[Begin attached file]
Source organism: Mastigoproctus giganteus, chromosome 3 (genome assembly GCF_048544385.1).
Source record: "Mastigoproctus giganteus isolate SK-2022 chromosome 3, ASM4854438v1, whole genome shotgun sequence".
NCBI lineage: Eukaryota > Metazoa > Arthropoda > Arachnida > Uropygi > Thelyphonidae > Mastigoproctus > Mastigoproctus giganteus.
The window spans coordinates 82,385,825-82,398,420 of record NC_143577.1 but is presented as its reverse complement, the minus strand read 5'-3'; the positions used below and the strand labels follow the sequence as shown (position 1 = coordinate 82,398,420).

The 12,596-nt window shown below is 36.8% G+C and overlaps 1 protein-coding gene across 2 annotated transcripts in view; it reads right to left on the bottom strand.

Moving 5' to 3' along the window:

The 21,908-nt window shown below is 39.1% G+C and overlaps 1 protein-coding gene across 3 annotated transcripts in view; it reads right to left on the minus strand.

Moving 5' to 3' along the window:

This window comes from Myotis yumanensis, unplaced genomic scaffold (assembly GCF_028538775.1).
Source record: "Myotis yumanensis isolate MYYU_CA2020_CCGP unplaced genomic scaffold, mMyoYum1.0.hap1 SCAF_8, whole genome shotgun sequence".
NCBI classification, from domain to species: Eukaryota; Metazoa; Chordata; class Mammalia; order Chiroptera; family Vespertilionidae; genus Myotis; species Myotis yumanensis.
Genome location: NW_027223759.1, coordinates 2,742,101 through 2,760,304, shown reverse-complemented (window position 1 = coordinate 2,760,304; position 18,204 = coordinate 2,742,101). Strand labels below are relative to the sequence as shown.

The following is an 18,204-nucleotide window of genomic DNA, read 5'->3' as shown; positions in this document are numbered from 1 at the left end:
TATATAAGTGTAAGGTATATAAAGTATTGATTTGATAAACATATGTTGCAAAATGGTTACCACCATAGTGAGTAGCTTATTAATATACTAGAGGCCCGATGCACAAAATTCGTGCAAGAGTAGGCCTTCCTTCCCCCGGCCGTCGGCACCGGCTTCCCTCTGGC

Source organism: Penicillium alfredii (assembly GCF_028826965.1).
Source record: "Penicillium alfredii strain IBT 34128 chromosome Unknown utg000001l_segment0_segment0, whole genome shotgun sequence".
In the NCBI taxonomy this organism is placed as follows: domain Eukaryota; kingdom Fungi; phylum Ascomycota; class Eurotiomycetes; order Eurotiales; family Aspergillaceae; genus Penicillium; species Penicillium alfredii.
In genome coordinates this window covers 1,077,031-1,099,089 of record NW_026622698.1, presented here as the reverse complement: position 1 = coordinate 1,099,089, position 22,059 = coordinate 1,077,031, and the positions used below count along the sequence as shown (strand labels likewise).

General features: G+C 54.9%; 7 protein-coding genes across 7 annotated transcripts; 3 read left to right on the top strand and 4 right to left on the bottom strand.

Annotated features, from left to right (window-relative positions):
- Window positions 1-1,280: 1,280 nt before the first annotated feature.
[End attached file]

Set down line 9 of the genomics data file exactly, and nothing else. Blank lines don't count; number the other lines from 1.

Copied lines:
This window comes from Myotis yumanensis, unplaced genomic scaffold (assembly GCF_028538775.1).